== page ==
Broward County school officials bolstered the case against the Obama-era discipline directive by admitting — after months of emphatic denials — that the confessed Parkland shooter was referred to a program designed to keep youths out of the “school-to-prison pipeline.”
The disclosure came as another hit to the district’s credibility and reignited criticism of the Promise program, a progressive protocol emphasizing counseling over suspensions, as a precursor to the Obama administration’s hotly disputed 2014 discipline guidance.
Among those weighing in Monday were parents of children slaughtered Feb. 14 in a mass shooting at Marjory Stoneman Douglas High School in Parkland, Florida.
Nikolas Cruz, 19, has confessed to the attack, but a judge has entered a plea of not guilty on his behalf.
Ryan Petty, the father of shooting victim Alaina Petty, called the disclosure a “stunning revelation.” He argued that the district’s discipline protocols created “perverse incentives” and “deadly chaos for our children, teachers & staff.”
Andrew Pollack, whose daughter Meadow was killed in the attack, said the admission by Superintendent Robert W. Runcie confirmed “what I have been saying for the last month and Runcie has been denying.”
Sen. Marco Rubio, Florida Republican, tweeted that the school district had misled him, and Stoneman Douglas student Kyle Kashuv said the superintendent “knowingly lied” about Mr. Cruz’s record.
“[Mr. Cruz] avoided arrest because of it,” Mr. Kashuv said. “That’s the point of the program. Students are referred to it in lieu of arrest.”
The program has been credited with drastically lowering the suspension, expulsion and arrest rates at Broward County schools but has been blamed for fueling classroom chaos by replacing traditional disciplinary measures with therapeutic approaches.
Critics have argued that the rampage could have been prevented if Mr. Cruz had been arrested for infractions such as bringing bullets to school, which would have left him unable to pass the background check needed to buy the AR-15 rifle used in the shooting.
More than 500 schools have enacted similar discipline protocols rather than face federal civil rights investigations, prompting teachers and administrators to manipulate the numbers to avoid scrutiny, said Max Eden, senior fellow at the Manhattan Institute.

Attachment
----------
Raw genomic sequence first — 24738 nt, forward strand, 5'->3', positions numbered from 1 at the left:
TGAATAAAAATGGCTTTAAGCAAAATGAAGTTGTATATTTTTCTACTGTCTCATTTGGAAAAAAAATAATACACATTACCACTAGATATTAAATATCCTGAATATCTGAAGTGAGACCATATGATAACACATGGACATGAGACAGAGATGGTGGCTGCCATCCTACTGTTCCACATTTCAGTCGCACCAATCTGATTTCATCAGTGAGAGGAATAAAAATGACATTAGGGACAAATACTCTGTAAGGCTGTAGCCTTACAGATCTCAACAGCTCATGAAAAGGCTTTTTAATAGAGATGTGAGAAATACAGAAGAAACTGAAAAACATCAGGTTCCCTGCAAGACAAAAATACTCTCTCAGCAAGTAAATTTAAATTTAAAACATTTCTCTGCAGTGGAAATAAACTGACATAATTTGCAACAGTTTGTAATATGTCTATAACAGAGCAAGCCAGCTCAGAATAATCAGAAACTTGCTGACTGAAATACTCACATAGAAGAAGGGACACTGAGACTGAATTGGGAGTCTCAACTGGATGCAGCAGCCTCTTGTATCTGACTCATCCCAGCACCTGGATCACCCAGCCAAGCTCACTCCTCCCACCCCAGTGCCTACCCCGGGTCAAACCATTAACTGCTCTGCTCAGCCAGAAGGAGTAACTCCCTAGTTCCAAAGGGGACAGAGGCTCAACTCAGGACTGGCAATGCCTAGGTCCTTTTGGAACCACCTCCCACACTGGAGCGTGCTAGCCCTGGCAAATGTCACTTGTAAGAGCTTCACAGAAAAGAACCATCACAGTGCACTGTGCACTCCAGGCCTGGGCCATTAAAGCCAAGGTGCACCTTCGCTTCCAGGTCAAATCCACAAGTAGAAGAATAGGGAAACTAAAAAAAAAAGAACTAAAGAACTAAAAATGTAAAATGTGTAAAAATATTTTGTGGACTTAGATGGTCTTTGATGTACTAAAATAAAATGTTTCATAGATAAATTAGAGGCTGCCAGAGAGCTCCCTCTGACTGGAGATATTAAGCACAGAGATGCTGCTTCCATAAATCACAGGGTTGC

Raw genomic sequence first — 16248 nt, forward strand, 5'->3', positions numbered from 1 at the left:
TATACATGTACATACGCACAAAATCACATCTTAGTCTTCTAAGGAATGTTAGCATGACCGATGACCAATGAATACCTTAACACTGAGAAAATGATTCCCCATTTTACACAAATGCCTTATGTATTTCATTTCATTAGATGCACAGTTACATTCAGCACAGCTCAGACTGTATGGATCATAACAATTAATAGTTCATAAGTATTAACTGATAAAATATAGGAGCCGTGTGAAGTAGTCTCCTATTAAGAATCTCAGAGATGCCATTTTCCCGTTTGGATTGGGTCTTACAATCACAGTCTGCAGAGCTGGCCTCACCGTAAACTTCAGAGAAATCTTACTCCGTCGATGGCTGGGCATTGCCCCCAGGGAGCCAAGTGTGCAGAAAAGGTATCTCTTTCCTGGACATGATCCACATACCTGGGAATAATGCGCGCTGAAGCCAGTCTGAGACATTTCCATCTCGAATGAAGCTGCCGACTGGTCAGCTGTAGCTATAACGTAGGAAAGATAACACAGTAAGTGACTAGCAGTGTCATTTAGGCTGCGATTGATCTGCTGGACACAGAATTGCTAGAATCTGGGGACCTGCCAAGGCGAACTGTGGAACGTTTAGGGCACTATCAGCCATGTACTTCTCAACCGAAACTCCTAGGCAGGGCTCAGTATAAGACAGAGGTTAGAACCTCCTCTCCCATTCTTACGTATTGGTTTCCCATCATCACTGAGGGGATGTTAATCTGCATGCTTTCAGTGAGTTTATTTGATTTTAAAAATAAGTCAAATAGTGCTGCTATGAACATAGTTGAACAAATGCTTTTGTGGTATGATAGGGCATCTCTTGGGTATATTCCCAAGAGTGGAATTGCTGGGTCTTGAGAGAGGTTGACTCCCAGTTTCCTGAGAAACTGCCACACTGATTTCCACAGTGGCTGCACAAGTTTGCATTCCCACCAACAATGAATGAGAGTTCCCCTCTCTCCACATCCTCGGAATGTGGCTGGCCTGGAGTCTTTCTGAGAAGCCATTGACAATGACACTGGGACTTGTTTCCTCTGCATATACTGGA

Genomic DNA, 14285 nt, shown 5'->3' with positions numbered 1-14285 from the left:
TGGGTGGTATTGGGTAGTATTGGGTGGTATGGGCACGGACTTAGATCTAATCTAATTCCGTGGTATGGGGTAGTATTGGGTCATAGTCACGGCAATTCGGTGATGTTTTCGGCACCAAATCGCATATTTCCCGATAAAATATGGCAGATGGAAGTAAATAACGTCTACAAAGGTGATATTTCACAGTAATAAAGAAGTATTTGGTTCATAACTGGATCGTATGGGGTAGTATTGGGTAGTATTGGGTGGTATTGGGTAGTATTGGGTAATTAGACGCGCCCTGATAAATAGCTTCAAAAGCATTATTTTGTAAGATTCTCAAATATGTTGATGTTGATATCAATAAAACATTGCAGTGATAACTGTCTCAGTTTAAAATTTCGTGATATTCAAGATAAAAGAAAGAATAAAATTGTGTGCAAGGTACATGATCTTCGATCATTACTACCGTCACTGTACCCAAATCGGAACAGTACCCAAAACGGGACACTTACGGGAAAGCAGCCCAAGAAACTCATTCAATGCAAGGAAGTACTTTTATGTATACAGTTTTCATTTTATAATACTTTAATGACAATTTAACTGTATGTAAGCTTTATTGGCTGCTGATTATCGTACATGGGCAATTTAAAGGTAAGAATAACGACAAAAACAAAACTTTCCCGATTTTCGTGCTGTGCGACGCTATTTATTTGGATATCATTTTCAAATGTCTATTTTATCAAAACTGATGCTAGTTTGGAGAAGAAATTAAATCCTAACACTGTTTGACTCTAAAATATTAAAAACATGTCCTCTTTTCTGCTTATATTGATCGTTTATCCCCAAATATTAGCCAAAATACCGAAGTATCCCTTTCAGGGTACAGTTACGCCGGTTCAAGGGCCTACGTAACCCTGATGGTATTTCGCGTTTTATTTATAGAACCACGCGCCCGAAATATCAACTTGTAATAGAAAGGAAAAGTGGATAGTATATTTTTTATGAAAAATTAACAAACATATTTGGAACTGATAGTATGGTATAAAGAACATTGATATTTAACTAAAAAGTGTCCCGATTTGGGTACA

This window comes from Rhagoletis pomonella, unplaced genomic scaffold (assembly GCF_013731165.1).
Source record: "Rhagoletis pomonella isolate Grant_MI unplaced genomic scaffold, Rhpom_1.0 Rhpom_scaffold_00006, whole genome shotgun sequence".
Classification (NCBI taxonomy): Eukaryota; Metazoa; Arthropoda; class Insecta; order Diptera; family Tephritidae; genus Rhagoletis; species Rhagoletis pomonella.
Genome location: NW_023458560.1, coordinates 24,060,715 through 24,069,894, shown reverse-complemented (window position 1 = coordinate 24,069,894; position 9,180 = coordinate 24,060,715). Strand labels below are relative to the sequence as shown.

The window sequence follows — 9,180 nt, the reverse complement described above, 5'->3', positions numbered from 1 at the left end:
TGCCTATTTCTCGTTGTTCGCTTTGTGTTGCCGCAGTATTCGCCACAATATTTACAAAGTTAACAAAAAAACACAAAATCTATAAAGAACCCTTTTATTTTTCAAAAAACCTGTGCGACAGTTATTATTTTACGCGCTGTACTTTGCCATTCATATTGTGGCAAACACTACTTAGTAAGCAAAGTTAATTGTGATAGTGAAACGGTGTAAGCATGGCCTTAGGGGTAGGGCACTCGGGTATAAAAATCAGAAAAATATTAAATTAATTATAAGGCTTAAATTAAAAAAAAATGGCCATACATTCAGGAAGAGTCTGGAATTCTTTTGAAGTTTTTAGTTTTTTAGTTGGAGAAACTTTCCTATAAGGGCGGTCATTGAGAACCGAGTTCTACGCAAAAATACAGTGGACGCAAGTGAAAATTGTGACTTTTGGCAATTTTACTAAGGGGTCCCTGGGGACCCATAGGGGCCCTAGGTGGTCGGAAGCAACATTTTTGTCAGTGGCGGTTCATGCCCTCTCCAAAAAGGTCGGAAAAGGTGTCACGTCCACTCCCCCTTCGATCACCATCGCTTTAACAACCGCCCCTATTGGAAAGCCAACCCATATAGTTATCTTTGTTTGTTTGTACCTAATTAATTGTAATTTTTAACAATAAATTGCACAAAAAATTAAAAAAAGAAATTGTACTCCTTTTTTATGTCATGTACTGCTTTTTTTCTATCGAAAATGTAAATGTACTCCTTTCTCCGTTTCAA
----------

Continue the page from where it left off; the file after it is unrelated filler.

“It’s not about Promise itself,” Mr. Eden said. “It’s about the culture of fear [Mr. Runcie] and his policies create that drives educators to underreport serious offenses.”
He cited “the death threats made and weapons brought to school by Nikolas Cruz, of which there appears to be no record. But hey, he made himself look great by getting the arrests way down.”
Tracy Clark, Broward County Public Schools spokeswoman, said Monday that Mr. Cruz was referred to the Promise program in November 2013 for the vandalizing of a bathroom at Westglades Middle School, although she said he apparently did not complete the three-day placement.
She also defended the district’s earlier insistence that Mr. Cruz had never been admitted to Promise, which stands for Preventing Recidivism through Opportunities, Mentoring, Interventions, Supports and Education.
“Broward County Public Schools has correctly and accurately stated that Nikolas Cruz did not participate in the Promise program, which is for nonviolent infractions, while attending Marjory Stoneman Douglas High School,” Ms. Clark said.
Mr. Runcie has often said that Mr. Cruz was not enrolled at the program while in high school but didn’t always include the qualifier, as in his interview last month with WLRN-FM in Miami.
“Let me reiterate this point,” Mr. Runcie told the station. “Nikolas Cruz, the shooter that was involved in this horrific accident at Marjory Stoneman Douglas, had no connection to the Promise program.”
Mr. Eden wasn’t impressed. “He said that Cruz was never in Promise ‘while in high school.’ And now we learn he was while in middle school. Utterly shameless,” he said.
The district, which has hired an independent firm to conduct an investigation into Mr. Cruz’s history with Broward County schools, said the information first reported Sunday by WLRN-FM was only recently unearthed.
“Our district’s and Superintendent Runcie’s previous comments were an honest effort to respond with what was believed at the time to be correct information,” Ms. Clark said. “The district has now learned new details — and that information is being shared — proof of the district’s ongoing commitment transparency.”
About 1,600 to 2,000 students participate each year in Promise, which is aimed at offering counseling and therapy to students involved in nonviolent infractions.
Approved by Mr. Runcie, Promise was at the forefront of a national movement that culminated in the Obama administration’s 2014 directive on school discipline, which threatened school districts with civil rights investigations unless they reduced racial disparities in school discipline.
Education Secretary Betsy DeVos is considering whether to rescind the directive in the face of mounting complaints, after holding listening sessions last month in her office with advocates on both sides of the issue.
Supporters of the directive have argued that the pressure is needed to prevent teachers and principals from discriminating in particular against black students, who are suspended at significantly higher rates than white students.
Mr. Cruz has been indicted on 17 counts of premeditated murder and 17 counts of attempted murder for each person killed in the massacre.
His attorney has offered to have him plead guilty in exchange for life without parole, but prosecutors are seeking the death penalty.
Copyright © 2020 The Washington Times, LLC. Click here for reprint permission.